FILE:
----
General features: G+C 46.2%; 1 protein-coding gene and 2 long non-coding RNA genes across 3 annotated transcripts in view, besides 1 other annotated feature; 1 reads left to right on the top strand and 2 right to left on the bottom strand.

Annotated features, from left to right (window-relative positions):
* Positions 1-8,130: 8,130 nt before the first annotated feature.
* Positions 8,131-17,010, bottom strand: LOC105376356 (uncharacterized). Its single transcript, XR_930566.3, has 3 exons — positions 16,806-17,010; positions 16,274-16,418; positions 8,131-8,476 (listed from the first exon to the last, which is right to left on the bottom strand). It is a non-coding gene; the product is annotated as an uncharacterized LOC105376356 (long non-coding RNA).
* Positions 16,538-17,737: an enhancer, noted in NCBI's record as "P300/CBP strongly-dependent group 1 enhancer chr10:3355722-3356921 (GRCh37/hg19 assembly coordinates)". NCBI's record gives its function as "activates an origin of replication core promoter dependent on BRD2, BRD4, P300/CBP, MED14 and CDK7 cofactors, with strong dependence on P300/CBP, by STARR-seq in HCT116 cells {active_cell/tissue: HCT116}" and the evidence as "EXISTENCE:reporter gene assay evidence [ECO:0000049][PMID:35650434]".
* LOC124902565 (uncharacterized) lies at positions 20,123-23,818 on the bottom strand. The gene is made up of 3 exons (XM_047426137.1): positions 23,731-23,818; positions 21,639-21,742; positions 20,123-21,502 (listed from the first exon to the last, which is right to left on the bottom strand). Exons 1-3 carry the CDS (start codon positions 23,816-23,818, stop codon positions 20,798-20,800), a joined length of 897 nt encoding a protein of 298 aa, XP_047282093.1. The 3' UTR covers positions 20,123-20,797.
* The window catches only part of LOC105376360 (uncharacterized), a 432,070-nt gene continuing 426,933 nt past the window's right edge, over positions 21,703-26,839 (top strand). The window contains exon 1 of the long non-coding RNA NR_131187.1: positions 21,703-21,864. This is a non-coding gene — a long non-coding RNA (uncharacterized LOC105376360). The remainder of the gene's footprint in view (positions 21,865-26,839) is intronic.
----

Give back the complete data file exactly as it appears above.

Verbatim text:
General features: G+C 46.2%; 1 protein-coding gene and 2 long non-coding RNA genes across 3 annotated transcripts in view, besides 1 other annotated feature; 1 reads left to right on the top strand and 2 right to left on the bottom strand.

Annotated features, from left to right (window-relative positions):
* Positions 1-8,130: 8,130 nt before the first annotated feature.
* Positions 8,131-17,010, bottom strand: LOC105376356 (uncharacterized). Its single transcript, XR_930566.3, has 3 exons — positions 16,806-17,010; positions 16,274-16,418; positions 8,131-8,476 (listed from the first exon to the last, which is right to left on the bottom strand). It is a non-coding gene; the product is annotated as an uncharacterized LOC105376356 (long non-coding RNA).
* Positions 16,538-17,737: an enhancer, noted in NCBI's record as "P300/CBP strongly-dependent group 1 enhancer chr10:3355722-3356921 (GRCh37/hg19 assembly coordinates)". NCBI's record gives its function as "activates an origin of replication core promoter dependent on BRD2, BRD4, P300/CBP, MED14 and CDK7 cofactors, with strong dependence on P300/CBP, by STARR-seq in HCT116 cells {active_cell/tissue: HCT116}" and the evidence as "EXISTENCE:reporter gene assay evidence [ECO:0000049][PMID:35650434]".
* LOC124902565 (uncharacterized) lies at positions 20,123-23,818 on the bottom strand. The gene is made up of 3 exons (XM_047426137.1): positions 23,731-23,818; positions 21,639-21,742; positions 20,123-21,502 (listed from the first exon to the last, which is right to left on the bottom strand). Exons 1-3 carry the CDS (start codon positions 23,816-23,818, stop codon positions 20,798-20,800), a joined length of 897 nt encoding a protein of 298 aa, XP_047282093.1. The 3' UTR covers positions 20,123-20,797.
* The window catches only part of LOC105376360 (uncharacterized), a 432,070-nt gene continuing 426,933 nt past the window's right edge, over positions 21,703-26,839 (top strand). The window contains exon 1 of the long non-coding RNA NR_131187.1: positions 21,703-21,864. This is a non-coding gene — a long non-coding RNA (uncharacterized LOC105376360). The remainder of the gene's footprint in view (positions 21,865-26,839) is intronic.